The New Freedom: Living with Hope, Skepticism and Irony

The New Freedom: Living with Hope, Skepticism and Irony

What, then, is one to believe about public pronouncements over the past 30 years? What is the new reality, and is it to be believed? As a psychologist in Prague pointed out in 1993, “We used to know what the rules were and the consequences of breaking them. Now we don’t know what the rules are, so there’s no way to know what the consequences are for breaking them. We don’t even know if we are breaking them.” In addition, images from the West were not (during the 1990s) and still are not all they were expected to be. The free market begets competition, not cooperation, especially in an environment of scarcity. Many Eastern Europeans believed that Soviet tales of homelessness and hunger in the West were part of the big lie. Finding out that such problems do indeed exist in the land of plenty y adds to the sense of losing one’s balance on shifting ground. The men and women of Hungary and Estonia look at the economic volatility and inequities in the West and wonder what price they must pay for freedom. They examine the alternative lifestyles, modes of production, and governance systems in the West and realize that their newfound freedom has led to the flooding of their own culture with disparate and often incompatible values, aspirations, and images of the successful life.

Conclusions: Living in Irony

In many ways the intermixing of hope and skepticism in Estonia (and elsewhere in the former Soviet satellites) during the early 1990s exemplifies the condition of irony portrayed by the philosopher, Richard Rorty (1989). Specifically, I propose that citizens of these post-Soviet societies are living under conditions of profound and pervasive contradictions. They are, in Rorty’s terms, ironists. According to Rorty (1989, p. xv) the ironist is the “sort of person who faces up to the contingency of his or her most central beliefs and desires.” By “contingency” Rorty is referring to the contextual and transitory nature of all belief systems—a stance that is aligned with Perry’s commitment in relativism: “[the ironist] is someone sufficiently historist and nominalist to have abandoned the idea that those central beliefs and desires refer back to something beyond the reach of time and chance.” (Rorty, 1989, p. xv)

These conditions of irony seem to apply to the life of Estonians. I am apparently not alone in this appraisal of Estonian culture. Theroux (2011, p. 86) offered a complimentary analysis when he turned to an observation offered by the noted psychologist, Erik Erickson:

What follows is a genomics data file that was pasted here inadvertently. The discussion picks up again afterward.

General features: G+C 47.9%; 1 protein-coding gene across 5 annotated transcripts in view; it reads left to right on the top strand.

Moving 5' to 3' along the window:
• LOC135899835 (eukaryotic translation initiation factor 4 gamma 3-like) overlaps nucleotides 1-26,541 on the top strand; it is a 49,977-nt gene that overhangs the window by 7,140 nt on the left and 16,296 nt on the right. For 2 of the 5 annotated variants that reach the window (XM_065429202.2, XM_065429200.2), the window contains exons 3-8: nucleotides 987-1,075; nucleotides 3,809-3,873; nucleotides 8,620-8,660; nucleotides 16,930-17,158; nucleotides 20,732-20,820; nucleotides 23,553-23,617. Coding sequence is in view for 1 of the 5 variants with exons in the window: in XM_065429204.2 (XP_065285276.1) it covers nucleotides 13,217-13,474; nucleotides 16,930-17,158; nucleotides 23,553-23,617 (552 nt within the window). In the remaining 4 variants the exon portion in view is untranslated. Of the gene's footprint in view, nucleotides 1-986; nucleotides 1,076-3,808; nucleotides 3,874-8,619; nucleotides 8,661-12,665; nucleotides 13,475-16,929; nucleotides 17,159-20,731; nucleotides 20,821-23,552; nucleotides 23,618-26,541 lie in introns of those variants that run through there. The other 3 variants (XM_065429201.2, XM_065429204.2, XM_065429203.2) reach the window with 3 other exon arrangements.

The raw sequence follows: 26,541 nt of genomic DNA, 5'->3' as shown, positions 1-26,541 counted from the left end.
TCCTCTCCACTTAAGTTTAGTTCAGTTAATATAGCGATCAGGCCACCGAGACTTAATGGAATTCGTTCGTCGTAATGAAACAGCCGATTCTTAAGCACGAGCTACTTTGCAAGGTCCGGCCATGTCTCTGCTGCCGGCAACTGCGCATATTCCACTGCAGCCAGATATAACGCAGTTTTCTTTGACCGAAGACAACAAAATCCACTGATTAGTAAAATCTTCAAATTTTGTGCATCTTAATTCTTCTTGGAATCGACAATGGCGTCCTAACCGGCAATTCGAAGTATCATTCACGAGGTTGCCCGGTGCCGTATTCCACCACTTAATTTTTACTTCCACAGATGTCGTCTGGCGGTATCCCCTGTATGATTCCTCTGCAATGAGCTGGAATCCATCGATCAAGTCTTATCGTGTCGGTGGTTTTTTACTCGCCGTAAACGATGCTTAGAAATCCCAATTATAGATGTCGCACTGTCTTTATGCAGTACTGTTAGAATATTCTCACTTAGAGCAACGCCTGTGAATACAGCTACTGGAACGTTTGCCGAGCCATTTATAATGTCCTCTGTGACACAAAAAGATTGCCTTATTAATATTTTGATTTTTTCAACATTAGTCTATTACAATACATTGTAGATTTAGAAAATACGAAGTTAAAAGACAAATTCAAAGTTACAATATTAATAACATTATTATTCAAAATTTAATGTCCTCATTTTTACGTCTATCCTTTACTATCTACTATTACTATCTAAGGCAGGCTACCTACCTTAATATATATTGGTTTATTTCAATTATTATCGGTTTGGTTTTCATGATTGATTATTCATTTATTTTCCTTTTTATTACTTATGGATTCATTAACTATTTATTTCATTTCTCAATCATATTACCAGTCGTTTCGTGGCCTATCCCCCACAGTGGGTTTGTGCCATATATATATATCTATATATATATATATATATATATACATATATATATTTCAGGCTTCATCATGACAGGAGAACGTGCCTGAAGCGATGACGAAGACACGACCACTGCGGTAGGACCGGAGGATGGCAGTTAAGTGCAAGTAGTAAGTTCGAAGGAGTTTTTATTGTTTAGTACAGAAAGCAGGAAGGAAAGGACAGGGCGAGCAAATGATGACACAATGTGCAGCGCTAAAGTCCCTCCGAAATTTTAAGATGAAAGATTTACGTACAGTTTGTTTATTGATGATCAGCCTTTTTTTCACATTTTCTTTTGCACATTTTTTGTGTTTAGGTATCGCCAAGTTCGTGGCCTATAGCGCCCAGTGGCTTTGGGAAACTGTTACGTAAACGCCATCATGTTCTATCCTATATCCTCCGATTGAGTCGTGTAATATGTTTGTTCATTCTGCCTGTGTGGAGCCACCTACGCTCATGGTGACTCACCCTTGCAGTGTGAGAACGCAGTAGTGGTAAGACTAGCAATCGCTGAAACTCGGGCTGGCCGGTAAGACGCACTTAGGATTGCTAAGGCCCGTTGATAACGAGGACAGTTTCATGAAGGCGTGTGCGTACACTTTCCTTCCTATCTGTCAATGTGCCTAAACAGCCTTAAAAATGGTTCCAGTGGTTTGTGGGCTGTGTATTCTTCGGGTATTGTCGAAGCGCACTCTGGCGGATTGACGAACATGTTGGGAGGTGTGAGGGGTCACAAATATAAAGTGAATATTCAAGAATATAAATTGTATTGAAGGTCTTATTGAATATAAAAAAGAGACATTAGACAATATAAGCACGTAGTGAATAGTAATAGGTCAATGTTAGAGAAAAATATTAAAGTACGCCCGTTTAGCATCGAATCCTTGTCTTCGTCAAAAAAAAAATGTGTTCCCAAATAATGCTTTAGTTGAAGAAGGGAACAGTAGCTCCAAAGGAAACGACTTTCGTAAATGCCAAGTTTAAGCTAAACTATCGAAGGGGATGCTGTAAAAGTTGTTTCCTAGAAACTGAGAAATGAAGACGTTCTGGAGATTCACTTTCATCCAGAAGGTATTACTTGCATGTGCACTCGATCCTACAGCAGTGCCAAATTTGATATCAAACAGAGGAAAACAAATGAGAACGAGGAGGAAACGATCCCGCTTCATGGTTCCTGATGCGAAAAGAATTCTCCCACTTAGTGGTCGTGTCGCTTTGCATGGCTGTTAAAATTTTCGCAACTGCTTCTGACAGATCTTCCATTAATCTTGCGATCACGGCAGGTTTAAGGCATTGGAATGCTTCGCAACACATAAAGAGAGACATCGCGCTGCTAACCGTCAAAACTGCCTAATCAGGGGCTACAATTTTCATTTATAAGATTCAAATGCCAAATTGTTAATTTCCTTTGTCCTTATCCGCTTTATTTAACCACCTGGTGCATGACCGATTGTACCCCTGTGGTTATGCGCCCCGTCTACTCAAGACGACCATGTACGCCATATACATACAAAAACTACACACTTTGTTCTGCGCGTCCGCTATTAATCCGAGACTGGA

. . . Erikson once offered the idea that “a nation’s identity is derived from the ways in which history has, as it were, counterpointed certain opposite potentialities; the ways in which it lifts this counterpoint to a unique style of civilization . . .

The contradictions faced by the Estonians were in Rorty’s terms not just those that can disintegrate a civilization (or society). Rather, they are contradictions that are accepted as being contingent (shifting with the times and conditions of the social system). These contradictions, in other words, are not a sign of a society’s weakness, but rather a sign of its capacity to absorb and embrace profound differences. Such a society is strong, with the potential agile capacity to adjust and adopt to rapidly changing and unpredictable conditions.


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About the Author

William BergquistWilliam Bergquist, Ph.D. An international coach and consultant in the fields of psychology, management and public administration, author of more than 50 books, and president of a psychology institute. Dr. Bergquist consults on and writes about personal, group, organizational and societal transitions and transformations. His published work ranges from the personal transitions of men and women in their 50s and the struggles of men and women in recovering from strokes to the experiences of freedom among the men and women of Eastern Europe following the collapse of the Soviet Union. In recent years, Bergquist has focused on the processes of organizational coaching. He is coauthor with Agnes Mura of coachbook, co-founder of the International Journal of Coaching in Organizations and co-founder of the International Consortium for Coaching in Organizations.

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